Leamington College

 

Leamington College, Binswood Avenue

Leamington College, Binswood Avenue

In a town replete with Regency architecture, it comes as something of a surprise to stumble on a fine Tudor façade a short distance from The Parade. The building in question is the old Leamington College in Binswood Avenue, designed in Tudor Gothic style by local architect Daniel Squirhill and built in 1847 as Leamington’s first purpose-built school.

Originally founded in Eastnor Grove in 1844 as the Warwickshire Proprietary College, its aims were to provide ‘for the sons of the nobility, clergy and gentry, a sound classical and mathematical education in accordance with the principles of the established church’. The land was purchased for £840 and Dr Henry Jephson was the principal donor as he continued to be throughout his life. It was Jephson who laid the foundation stone when it opened on August 1st 1848 and it was his arms that were later adopted as the college arms.

In its early years, the College was hamstrung by financial difficulties due in part to the restrictive admission policy. Headmasters came and went and the school was closed for lengthy periods. It became a public School in 1851 and in 1855 the College Rules were amended to allow the sons of tradesmen to be admitted for the first time. The financial problems persisted however and it was during one of the enforced periods of closure that a local tradesman Alderman Samuel Wackrill formed the Leamington College Company and purchased the Binswood Avenue premises for £3,500 on the open market.

Dr Joseph Wood

Dr Joseph Wood

With the appointment in 1870 of Revd Joseph Wood formerly of Cheltenham College as headmaster, the school entered its most successful era. Sports grounds were purchased and large houses for boarding were acquired. A new chapel, gymnasium and sanatorium were built along with fives courts. Leamington College flourished under Dr Wood due in no small measure to his enthusiasm for corporal punishment.

Wood left in 1890 to go on to Tunbridge School and subsequently to the Headship at Harrow. By 1894 the property was mortgaged for £15,000 and the number of pupils had fallen to thirty-three. The school was resurrected as a Preparatory School under another Anglican cleric Revd. Arnold Edgehill but the writing was very much on the wall at Binswood Avenue and in July 1902 the shareholders put the property on the market.

On April 1st 1903 a French religious order the Society of the Sacred Heart purchased the old college buildings for £10,000 for use as a training school for young ladies brought over from their convents in France. The nuns enlarged the premises and added a new wing at the north west corner of the great hall. The Society occupied the site until the start of the Great War when U-boat activity in the English Channel made the crossing from France too hazardous and the nuns rather reluctantly moved back to France leaving the property empty again.

The Convent

The Convent

The knock-on effects of the war were to have implications along much of the South coast of England when in 1917 many coastal resorts were subjected to enemy bombardment. It was felt necessary to move many establishments away from the coastal strip and so it happened that in September 1917 the masters and boys of Dover College arrived in Leamington and took over the College buildings which had lain empty for three years. Dover College’s tenure of the buildings lasted until 1919 when they were able to return to Dover. The premises were then again put up for sale.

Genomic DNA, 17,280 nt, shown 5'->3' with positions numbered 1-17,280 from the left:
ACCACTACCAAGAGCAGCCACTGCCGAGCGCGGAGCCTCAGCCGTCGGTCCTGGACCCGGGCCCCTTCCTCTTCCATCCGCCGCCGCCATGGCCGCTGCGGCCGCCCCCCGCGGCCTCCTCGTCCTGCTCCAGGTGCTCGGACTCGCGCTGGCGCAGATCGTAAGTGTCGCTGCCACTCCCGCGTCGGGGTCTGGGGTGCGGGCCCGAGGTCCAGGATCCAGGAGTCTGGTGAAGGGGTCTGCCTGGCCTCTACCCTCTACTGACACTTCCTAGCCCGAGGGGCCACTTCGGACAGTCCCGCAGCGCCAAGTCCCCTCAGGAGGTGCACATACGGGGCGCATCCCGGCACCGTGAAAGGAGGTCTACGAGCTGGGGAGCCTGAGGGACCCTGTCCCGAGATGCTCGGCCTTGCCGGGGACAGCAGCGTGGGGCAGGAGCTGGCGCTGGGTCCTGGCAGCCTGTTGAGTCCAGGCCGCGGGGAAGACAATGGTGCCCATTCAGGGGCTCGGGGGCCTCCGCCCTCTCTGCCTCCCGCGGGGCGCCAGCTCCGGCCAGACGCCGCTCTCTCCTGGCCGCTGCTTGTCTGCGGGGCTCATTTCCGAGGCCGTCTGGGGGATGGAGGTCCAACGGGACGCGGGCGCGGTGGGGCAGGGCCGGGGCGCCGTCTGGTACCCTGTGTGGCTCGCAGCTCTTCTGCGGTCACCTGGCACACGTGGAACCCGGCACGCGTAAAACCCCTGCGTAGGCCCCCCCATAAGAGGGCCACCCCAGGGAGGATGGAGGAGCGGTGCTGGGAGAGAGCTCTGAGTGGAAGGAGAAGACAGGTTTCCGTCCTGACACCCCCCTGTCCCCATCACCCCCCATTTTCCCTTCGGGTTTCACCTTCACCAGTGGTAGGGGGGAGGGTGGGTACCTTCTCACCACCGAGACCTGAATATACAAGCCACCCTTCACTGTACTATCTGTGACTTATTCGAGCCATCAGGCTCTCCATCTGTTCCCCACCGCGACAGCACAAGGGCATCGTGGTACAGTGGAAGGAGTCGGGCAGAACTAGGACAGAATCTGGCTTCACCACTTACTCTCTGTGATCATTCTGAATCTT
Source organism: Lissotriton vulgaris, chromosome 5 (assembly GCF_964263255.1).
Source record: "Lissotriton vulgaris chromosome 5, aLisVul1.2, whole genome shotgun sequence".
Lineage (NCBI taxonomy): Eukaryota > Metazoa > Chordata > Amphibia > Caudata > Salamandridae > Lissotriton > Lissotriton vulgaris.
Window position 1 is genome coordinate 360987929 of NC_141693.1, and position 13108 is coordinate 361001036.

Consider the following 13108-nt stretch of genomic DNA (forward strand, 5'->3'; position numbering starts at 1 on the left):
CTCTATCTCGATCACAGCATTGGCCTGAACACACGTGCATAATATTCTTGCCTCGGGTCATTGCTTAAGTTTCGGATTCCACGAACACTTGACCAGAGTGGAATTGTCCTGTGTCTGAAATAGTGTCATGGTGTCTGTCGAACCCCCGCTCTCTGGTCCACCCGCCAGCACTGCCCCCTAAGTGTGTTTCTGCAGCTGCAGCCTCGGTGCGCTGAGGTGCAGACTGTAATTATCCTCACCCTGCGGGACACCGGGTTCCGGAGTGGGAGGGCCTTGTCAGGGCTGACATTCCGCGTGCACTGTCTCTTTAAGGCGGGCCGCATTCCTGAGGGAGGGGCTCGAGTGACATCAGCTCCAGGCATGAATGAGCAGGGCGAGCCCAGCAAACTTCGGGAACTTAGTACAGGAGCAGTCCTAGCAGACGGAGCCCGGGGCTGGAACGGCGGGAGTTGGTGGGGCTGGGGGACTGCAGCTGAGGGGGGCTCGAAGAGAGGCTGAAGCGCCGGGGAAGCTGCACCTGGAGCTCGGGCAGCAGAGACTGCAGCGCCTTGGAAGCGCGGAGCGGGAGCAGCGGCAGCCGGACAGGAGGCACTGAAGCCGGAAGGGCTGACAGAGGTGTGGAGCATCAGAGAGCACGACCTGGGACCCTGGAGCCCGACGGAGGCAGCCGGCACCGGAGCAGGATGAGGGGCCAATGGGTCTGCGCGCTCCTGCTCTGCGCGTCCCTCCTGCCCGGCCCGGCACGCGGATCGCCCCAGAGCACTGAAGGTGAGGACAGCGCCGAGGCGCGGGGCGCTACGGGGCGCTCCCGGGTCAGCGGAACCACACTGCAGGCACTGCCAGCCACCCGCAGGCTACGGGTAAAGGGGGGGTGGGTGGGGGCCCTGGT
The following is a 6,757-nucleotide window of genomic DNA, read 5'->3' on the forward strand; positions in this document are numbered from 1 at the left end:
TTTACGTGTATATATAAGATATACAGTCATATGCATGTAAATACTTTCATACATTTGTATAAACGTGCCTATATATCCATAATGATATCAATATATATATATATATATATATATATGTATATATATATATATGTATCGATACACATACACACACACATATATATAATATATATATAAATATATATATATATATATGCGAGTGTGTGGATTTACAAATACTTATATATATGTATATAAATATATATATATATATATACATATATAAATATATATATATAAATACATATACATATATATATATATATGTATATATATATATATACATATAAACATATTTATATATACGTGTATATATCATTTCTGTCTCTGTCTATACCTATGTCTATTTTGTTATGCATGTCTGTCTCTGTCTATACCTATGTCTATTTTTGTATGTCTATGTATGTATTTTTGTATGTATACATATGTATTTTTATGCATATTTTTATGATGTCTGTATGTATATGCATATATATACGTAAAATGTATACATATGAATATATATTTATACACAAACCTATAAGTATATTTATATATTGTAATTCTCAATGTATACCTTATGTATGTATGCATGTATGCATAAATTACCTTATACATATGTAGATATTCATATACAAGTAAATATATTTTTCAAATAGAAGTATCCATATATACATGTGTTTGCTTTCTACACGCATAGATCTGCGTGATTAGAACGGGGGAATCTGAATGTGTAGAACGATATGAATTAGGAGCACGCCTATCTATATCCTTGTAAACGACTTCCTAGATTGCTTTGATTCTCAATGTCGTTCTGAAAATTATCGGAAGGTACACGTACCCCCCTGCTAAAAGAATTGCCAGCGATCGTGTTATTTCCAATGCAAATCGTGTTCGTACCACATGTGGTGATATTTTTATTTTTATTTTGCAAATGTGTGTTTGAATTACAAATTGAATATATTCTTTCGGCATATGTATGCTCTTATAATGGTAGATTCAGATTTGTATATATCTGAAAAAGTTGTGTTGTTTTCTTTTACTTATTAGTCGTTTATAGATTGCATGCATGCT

LIt was in May 1920 that Warwickshire County Council bought the vacant site for £37,000 to house Leamington College, the local grammar school, which up until that time had been located in buildings in Avenue Road. The Binswood Avenue buildings continued to be the physical and spiritual home for several generations of Leamington College boys. Major additions were made to the school with the building of a new science block and swimming pool and by the acquisition of adjoining properties, In its heyday, Leamington College had upwards of 650 pupils at any given time and a teaching staff of over 50. Over the years it turned out many young men bound for universities and who would later in life become pre-eminent in their chosen careers and whose accomplishments will be recorded on this website in due course. The school continued to function under the headship of Fred Williamson and a long-serving staff until September 1979 when selective education in Leamington came to an end and the local grammar schools were swept away.   The buildings continued in use as a sixth-form college named Binswood Hall before they moved to a new campus in Lillington and the old school was again boarded up.

The really good news is that in 2013 the entire site is being developed as a gated retirement complex due to be completed in 2015 at a reported cost of £20 million.   All of the original Squirhill buildings are being sympathetically restored and the Tudor Gothic frontage has never looked better since the day in 1848 when Dr Jephson laid the foundation stone.  The old boys of the school are delighted that their old alma mater has at long last a more assured future.    How do I know?    I am one of them.

Alan Griffin May 2103

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